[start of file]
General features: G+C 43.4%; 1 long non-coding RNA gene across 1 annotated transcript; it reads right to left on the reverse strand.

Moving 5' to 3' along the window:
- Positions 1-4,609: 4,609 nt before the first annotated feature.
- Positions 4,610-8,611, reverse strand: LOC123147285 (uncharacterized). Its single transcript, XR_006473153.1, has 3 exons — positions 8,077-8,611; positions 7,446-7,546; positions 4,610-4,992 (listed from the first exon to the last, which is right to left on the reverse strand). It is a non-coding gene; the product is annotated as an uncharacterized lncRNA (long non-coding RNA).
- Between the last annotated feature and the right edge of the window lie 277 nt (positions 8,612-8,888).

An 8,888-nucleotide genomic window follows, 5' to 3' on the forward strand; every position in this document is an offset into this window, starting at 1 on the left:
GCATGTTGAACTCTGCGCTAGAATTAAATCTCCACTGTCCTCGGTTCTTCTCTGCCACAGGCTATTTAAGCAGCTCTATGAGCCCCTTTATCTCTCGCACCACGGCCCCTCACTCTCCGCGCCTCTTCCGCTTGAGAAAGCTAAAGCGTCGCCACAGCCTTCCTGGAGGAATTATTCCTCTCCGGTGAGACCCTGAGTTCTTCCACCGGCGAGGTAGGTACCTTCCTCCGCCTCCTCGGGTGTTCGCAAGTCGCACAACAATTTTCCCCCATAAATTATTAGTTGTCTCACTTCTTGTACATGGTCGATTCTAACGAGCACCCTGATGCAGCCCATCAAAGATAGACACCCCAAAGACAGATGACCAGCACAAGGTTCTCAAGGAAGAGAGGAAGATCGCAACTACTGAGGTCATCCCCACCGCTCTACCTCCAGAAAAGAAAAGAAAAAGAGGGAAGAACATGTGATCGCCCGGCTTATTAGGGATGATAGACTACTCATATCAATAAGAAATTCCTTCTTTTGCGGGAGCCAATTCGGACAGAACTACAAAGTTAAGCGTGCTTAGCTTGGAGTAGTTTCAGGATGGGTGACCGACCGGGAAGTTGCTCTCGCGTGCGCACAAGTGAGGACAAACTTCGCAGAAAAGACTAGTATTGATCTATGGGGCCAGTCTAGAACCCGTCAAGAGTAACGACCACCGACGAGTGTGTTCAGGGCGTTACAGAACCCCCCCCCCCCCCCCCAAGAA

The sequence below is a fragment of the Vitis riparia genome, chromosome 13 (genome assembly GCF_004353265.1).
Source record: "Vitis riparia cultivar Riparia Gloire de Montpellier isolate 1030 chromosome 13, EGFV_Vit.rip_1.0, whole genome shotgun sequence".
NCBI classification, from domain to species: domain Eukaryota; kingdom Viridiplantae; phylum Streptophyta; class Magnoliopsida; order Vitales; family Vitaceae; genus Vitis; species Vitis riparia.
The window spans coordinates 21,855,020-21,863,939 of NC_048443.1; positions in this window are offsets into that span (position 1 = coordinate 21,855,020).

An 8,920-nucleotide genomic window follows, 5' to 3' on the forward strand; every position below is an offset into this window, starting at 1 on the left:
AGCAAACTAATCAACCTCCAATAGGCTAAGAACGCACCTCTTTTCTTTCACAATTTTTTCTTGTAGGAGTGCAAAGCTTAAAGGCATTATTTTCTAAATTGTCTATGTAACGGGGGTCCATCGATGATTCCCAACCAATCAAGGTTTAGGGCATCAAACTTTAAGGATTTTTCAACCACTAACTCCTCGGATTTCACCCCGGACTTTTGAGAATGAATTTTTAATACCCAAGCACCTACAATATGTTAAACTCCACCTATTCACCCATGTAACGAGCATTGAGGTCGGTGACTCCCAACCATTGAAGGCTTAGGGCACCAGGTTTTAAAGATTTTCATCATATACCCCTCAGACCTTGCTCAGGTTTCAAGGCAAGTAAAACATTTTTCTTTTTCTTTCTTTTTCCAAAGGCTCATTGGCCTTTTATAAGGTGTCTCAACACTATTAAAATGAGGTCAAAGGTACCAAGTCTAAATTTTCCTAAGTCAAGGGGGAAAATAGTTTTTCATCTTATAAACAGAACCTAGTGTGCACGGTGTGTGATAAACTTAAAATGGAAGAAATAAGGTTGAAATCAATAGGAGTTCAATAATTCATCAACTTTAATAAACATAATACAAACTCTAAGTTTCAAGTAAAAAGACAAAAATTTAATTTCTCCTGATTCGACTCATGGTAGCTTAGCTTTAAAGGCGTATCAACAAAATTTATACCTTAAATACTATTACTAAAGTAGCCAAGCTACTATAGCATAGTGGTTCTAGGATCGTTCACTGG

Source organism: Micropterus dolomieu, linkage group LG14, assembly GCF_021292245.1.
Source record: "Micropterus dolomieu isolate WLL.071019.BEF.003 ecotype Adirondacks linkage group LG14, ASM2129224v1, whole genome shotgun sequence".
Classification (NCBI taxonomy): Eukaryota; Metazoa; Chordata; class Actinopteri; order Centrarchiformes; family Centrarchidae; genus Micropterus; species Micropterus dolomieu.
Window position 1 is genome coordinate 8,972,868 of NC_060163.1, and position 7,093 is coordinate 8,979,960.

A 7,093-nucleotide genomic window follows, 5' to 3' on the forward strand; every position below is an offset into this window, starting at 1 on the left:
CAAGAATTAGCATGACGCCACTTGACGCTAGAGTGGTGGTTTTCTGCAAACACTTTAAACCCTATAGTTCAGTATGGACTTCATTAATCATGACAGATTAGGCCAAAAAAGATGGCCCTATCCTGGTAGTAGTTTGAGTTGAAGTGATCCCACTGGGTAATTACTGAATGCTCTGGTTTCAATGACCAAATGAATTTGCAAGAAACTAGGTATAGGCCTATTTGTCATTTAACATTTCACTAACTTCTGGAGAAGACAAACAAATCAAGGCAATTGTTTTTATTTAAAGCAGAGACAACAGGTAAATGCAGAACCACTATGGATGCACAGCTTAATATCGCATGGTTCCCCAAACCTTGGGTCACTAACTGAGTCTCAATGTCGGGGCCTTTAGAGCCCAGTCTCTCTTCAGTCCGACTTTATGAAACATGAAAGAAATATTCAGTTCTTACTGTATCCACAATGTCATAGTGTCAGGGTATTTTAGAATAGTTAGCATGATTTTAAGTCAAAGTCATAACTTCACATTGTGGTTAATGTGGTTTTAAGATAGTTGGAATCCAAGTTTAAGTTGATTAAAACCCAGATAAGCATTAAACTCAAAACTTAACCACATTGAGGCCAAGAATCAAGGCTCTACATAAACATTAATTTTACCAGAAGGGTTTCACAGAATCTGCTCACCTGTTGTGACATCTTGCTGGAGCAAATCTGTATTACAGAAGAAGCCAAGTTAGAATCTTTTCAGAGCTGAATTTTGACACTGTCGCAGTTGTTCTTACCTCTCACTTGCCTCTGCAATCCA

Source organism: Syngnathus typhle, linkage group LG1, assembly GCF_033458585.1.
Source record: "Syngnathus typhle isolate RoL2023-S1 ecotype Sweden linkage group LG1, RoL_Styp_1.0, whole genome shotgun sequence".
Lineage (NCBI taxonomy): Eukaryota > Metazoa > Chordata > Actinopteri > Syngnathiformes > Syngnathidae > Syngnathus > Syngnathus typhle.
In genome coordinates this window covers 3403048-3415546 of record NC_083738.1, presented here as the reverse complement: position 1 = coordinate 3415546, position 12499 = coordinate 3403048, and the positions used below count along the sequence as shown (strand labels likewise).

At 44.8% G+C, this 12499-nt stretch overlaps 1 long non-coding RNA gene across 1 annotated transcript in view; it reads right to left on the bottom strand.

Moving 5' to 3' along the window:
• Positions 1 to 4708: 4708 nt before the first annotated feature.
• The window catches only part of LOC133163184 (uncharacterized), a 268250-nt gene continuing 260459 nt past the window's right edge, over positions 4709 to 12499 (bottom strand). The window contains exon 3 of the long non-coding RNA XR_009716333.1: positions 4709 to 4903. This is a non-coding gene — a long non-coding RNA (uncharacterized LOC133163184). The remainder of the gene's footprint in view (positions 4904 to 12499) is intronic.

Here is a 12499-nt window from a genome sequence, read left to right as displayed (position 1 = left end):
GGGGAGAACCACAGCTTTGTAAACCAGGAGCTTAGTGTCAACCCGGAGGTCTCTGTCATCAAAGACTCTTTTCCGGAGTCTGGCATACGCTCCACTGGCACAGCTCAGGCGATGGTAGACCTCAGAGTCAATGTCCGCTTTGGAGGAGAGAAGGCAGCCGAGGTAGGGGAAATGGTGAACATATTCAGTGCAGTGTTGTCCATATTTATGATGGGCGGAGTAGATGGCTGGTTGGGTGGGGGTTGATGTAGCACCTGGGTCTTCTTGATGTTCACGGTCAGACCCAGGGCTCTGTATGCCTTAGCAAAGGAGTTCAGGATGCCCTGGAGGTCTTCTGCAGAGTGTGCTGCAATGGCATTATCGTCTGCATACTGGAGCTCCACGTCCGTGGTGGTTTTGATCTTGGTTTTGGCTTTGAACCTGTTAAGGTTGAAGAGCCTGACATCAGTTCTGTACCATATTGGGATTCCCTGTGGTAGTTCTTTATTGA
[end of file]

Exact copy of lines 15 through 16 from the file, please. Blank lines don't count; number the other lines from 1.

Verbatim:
Source record: "Micropterus dolomieu isolate WLL.071019.BEF.003 ecotype Adirondacks linkage group LG14, ASM2129224v1, whole genome shotgun sequence".
Classification (NCBI taxonomy): Eukaryota; Metazoa; Chordata; class Actinopteri; order Centrarchiformes; family Centrarchidae; genus Micropterus; species Micropterus dolomieu.